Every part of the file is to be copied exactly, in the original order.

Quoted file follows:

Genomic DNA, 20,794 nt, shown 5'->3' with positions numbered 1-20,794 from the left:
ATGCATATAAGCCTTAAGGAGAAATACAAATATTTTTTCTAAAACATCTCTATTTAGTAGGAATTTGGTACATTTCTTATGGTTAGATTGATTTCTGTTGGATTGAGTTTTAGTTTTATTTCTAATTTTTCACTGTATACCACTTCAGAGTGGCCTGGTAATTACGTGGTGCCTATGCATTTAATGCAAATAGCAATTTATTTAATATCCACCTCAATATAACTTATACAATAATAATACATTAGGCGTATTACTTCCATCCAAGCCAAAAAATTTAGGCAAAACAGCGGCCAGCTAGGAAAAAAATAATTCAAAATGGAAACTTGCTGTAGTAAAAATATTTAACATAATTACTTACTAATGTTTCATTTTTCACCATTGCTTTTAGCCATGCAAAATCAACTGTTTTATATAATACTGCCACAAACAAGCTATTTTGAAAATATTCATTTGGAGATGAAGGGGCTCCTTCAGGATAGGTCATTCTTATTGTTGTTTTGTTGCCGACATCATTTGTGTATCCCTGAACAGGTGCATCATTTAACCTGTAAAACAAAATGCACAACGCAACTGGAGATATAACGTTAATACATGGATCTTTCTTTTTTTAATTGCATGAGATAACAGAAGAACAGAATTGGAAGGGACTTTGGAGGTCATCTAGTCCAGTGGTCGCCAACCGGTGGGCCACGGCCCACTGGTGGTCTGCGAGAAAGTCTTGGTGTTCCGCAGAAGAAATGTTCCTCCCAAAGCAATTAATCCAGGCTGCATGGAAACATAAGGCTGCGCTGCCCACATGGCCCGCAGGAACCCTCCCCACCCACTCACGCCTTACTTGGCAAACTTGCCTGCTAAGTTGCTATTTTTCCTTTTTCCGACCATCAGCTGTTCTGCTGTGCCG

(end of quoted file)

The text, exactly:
Genomic DNA, 20,794 nt, shown 5'->3' with positions numbered 1-20,794 from the left:
ATGCATATAAGCCTTAAGGAGAAATACAAATATTTTTTCTAAAACATCTCTATTTAGTAGGAATTTGGTACATTTCTTATGGTTAGATTGATTTCTGTTGGATTGAGTTTTAGTTTTATTTCTAATTTTTCACTGTATACCACTTCAGAGTGGCCTGGTAATTACGTGGTGCCTATGCATTTAATGCAAATAGCAATTTATTTAATATCCACCTCAATATAACTTATACAATAATAATACATTAGGCGTATTACTTCCATCCAAGCCAAAAAATTTAGGCAAAACAGCGGCCAGCTAGGAAAAAAATAATTCAAAATGGAAACTTGCTGTAGTAAAAATATTTAACATAATTACTTACTAATGTTTCATTTTTCACCATTGCTTTTAGCCATGCAAAATCAACTGTTTTATATAATACTGCCACAAACAAGCTATTTTGAAAATATTCATTTGGAGATGAAGGGGCTCCTTCAGGATAGGTCATTCTTATTGTTGTTTTGTTGCCGACATCATTTGTGTATCCCTGAACAGGTGCATCATTTAACCTGTAAAACAAAATGCACAACGCAACTGGAGATATAACGTTAATACATGGATCTTTCTTTTTTTAATTGCATGAGATAACAGAAGAACAGAATTGGAAGGGACTTTGGAGGTCATCTAGTCCAGTGGTCGCCAACCGGTGGGCCACGGCCCACTGGTGGTCTGCGAGAAAGTCTTGGTGTTCCGCAGAAGAAATGTTCCTCCCAAAGCAATTAATCCAGGCTGCATGGAAACATAAGGCTGCGCTGCCCACATGGCCCGCAGGAACCCTCCCCACCCACTCACGCCTTACTTGGCAAACTTGCCTGCTAAGTTGCTATTTTTCCTTTTTCCGACCATCAGCTGTTCTGCTGTGCCG